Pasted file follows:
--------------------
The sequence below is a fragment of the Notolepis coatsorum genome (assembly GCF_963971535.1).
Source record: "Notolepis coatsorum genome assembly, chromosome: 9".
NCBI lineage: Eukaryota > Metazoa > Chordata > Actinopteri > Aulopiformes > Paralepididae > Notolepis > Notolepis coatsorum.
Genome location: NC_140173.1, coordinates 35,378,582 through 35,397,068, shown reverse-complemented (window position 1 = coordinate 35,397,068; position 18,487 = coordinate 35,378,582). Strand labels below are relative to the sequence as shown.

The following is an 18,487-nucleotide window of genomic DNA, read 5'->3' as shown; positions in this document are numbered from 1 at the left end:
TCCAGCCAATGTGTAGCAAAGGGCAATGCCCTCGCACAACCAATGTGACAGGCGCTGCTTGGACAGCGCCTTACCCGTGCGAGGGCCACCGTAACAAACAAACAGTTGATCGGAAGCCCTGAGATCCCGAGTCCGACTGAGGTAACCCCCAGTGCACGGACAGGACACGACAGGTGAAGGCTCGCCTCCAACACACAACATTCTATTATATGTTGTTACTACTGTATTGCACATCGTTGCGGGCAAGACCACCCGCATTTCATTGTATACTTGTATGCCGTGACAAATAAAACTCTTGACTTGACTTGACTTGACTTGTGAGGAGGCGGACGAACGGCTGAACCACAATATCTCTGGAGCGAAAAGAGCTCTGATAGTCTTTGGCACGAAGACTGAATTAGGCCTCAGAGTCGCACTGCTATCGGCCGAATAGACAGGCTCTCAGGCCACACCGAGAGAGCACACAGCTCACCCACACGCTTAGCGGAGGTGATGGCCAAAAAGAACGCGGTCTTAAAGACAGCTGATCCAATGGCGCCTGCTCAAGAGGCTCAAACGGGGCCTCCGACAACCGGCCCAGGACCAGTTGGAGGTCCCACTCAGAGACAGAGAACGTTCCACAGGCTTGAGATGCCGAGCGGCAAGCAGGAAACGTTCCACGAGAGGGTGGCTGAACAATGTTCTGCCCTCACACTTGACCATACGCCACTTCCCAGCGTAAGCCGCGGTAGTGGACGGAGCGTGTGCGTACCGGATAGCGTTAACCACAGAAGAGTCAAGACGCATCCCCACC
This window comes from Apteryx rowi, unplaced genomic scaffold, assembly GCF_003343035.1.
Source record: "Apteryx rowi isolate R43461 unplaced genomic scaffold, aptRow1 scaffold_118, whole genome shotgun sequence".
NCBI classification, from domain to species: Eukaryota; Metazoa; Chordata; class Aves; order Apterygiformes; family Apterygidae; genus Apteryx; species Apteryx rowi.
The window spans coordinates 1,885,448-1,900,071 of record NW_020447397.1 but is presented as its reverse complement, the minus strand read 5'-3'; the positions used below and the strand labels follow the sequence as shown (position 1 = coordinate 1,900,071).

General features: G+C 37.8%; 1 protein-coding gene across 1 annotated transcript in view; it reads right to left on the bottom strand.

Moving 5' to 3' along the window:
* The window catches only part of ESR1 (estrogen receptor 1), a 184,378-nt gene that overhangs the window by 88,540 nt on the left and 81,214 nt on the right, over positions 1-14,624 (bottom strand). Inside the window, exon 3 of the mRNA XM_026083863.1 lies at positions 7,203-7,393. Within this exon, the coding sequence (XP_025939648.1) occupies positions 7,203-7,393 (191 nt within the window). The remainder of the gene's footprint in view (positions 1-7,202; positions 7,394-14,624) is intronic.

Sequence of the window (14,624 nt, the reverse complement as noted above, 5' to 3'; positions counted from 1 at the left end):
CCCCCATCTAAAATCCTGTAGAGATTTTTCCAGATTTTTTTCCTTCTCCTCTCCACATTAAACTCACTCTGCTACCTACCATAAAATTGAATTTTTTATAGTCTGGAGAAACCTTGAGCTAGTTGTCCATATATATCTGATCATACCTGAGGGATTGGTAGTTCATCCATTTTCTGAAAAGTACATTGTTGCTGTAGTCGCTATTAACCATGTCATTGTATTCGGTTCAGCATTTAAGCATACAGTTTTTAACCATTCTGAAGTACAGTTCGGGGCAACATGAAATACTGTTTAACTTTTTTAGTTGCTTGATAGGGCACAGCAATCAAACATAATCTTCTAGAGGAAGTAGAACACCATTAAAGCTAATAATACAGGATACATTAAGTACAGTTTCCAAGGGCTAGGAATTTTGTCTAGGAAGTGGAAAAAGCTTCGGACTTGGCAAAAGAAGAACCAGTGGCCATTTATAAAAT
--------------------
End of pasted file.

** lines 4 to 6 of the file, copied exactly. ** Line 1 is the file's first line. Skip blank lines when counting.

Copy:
Genome location: NC_140173.1, coordinates 35,378,582 through 35,397,068, shown reverse-complemented (window position 1 = coordinate 35,397,068; position 18,487 = coordinate 35,378,582). Strand labels below are relative to the sequence as shown.

The following is an 18,487-nucleotide window of genomic DNA, read 5'->3' as shown; positions in this document are numbered from 1 at the left end:
TCCAGCCAATGTGTAGCAAAGGGCAATGCCCTCGCACAACCAATGTGACAGGCGCTGCTTGGACAGCGCCTTACCCGTGCGAGGGCCACCGTAACAAACAAACAGTTGATCGGAAGCCCTGAGATCCCGAGTCCGACTGAGGTAACCCCCAGTGCACGGACAGGACACGACAGGTGAAGGCTCGCCTCCAACACACAACATTCTATTATATGTTGTTACTACTGTATTGCACATCGTTGCGGGCAAGACCACCCGCATTTCATTGTATACTTGTATGCCGTGACAAATAAAACTCTTGACTTGACTTGACTTGACTTGTGAGGAGGCGGACGAACGGCTGAACCACAATATCTCTGGAGCGAAAAGAGCTCTGATAGTCTTTGGCACGAAGACTGAATTAGGCCTCAGAGTCGCACTGCTATCGGCCGAATAGACAGGCTCTCAGGCCACACCGAGAGAGCACACAGCTCACCCACACGCTTAGCGGAGGTGATGGCCAAAAAGAACGCGGTCTTAAAGACAGCTGATCCAATGGCGCCTGCTCAAGAGGCTCAAACGGGGCCTCCGACAACCGGCCCAGGACCAGTTGGAGGTCCCACTCAGAGACAGAGAACGTTCCACAGGCTTGAGATGCCGAGCGGCAAGCAGGAAACGTTCCACGAGAGGGTGGCTGAACAATGTTCTGCCCTCACACTTGACCATACGCCACTTCCCAGCGTAAGCCGCGGTAGTGGACGGAGCGTGTGCGTACCGGATAGCGTTAACCACAGAAGAGTCAAGACGCATCCCCACC